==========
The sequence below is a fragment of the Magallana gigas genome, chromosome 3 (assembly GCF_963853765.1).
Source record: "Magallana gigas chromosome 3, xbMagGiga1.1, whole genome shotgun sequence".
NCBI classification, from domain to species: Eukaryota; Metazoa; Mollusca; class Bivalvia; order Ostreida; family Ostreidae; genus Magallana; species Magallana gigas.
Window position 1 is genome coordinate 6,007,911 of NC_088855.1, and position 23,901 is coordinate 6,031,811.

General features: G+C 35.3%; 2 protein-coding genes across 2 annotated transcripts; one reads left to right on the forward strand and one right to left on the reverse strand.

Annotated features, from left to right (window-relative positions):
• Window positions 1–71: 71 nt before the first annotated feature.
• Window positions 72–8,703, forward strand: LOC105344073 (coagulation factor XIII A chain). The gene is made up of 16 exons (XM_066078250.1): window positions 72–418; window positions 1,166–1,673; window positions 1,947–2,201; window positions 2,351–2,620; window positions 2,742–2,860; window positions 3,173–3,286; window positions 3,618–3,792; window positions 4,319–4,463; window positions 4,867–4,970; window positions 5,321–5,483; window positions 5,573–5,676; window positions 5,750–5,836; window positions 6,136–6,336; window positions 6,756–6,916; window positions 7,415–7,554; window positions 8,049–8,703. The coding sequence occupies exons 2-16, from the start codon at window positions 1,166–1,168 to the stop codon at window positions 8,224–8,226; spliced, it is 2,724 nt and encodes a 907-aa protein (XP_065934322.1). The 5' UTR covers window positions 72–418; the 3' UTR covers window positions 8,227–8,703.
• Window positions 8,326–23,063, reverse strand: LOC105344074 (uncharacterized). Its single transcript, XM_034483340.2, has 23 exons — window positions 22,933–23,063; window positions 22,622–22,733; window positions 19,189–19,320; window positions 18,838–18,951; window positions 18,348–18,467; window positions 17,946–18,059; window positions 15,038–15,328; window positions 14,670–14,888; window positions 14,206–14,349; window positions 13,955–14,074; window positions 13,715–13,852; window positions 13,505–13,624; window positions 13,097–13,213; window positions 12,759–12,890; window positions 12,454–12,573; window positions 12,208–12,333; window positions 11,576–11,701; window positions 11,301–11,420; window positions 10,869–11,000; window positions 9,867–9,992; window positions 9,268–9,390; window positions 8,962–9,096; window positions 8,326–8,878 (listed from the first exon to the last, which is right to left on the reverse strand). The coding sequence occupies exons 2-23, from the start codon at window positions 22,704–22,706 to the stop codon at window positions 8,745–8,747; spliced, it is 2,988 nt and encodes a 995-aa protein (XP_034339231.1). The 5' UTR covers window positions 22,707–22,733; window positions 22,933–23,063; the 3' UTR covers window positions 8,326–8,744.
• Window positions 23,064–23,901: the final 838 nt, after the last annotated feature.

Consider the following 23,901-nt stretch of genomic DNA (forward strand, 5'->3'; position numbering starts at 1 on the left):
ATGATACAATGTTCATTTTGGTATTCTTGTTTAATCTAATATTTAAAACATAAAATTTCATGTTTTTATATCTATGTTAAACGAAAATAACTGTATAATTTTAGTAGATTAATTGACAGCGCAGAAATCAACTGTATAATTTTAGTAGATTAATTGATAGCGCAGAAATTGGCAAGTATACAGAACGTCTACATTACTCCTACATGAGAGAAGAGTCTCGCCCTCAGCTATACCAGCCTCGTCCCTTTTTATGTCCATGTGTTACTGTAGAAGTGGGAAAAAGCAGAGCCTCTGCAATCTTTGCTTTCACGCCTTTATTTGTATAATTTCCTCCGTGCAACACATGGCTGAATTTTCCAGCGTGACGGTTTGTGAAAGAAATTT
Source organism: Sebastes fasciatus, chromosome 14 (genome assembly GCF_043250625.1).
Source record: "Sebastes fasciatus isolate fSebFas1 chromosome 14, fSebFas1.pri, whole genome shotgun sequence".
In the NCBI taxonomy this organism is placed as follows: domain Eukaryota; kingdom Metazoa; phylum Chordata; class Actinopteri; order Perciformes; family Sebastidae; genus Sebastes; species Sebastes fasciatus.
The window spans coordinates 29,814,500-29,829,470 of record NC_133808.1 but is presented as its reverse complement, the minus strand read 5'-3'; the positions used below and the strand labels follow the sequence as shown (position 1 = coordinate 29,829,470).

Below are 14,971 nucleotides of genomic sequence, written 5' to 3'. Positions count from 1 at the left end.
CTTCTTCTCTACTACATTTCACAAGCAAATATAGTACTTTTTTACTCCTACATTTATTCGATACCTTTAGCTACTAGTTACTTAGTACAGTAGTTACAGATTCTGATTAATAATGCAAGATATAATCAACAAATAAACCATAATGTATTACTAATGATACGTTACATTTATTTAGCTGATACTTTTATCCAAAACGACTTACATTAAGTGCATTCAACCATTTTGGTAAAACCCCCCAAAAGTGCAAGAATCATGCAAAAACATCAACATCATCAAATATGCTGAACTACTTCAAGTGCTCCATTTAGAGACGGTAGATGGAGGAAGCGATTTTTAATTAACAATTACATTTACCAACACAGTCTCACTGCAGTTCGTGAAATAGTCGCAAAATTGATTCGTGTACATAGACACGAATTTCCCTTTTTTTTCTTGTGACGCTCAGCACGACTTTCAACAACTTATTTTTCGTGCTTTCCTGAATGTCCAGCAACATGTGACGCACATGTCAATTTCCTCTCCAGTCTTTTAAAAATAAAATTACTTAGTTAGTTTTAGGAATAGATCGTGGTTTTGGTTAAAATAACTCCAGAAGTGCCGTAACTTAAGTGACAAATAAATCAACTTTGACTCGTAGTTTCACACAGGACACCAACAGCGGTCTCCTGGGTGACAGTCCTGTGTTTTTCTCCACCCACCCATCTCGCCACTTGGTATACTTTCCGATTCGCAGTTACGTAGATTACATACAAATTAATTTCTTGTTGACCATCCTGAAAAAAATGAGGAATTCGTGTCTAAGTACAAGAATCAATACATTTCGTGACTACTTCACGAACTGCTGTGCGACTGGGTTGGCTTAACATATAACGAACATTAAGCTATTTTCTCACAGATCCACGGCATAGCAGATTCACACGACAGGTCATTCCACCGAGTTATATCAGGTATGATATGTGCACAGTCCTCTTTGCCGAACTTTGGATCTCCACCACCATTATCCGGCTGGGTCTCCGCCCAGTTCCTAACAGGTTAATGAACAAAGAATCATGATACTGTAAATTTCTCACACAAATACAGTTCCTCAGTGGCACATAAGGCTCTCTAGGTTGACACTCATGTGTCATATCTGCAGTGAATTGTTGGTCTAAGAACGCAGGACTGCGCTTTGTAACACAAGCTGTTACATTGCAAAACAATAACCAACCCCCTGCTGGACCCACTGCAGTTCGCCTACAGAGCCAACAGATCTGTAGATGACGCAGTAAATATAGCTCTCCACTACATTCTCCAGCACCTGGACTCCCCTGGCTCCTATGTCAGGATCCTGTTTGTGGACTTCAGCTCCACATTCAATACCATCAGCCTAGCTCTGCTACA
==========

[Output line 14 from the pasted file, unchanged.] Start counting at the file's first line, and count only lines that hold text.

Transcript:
Source record: "Sebastes fasciatus isolate fSebFas1 chromosome 14, fSebFas1.pri, whole genome shotgun sequence".